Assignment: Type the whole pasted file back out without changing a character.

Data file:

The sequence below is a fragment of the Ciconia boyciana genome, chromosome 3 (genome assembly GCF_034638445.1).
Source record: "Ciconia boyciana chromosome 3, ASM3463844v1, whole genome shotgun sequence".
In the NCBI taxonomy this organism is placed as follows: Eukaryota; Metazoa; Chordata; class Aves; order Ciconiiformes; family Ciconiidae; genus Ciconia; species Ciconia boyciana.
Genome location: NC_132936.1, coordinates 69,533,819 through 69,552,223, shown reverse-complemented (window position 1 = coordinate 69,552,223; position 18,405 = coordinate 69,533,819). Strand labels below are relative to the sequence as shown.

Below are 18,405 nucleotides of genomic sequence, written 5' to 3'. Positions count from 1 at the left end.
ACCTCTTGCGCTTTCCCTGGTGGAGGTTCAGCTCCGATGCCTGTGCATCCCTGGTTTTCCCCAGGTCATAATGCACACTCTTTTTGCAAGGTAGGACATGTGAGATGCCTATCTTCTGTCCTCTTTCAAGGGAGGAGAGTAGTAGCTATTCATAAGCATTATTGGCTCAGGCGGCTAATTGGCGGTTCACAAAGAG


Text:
The sequence below is a fragment of the Ciconia boyciana genome, chromosome 3 (genome assembly GCF_034638445.1).
Source record: "Ciconia boyciana chromosome 3, ASM3463844v1, whole genome shotgun sequence".
In the NCBI taxonomy this organism is placed as follows: Eukaryota; Metazoa; Chordata; class Aves; order Ciconiiformes; family Ciconiidae; genus Ciconia; species Ciconia boyciana.
Genome location: NC_132936.1, coordinates 69,533,819 through 69,552,223, shown reverse-complemented (window position 1 = coordinate 69,552,223; position 18,405 = coordinate 69,533,819). Strand labels below are relative to the sequence as shown.

Below are 18,405 nucleotides of genomic sequence, written 5' to 3'. Positions count from 1 at the left end.
ACCTCTTGCGCTTTCCCTGGTGGAGGTTCAGCTCCGATGCCTGTGCATCCCTGGTTTTCCCCAGGTCATAATGCACACTCTTTTTGCAAGGTAGGACATGTGAGATGCCTATCTTCTGTCCTCTTTCAAGGGAGGAGAGTAGTAGCTATTCATAAGCATTATTGGCTCAGGCGGCTAATTGGCGGTTCACAAAGAG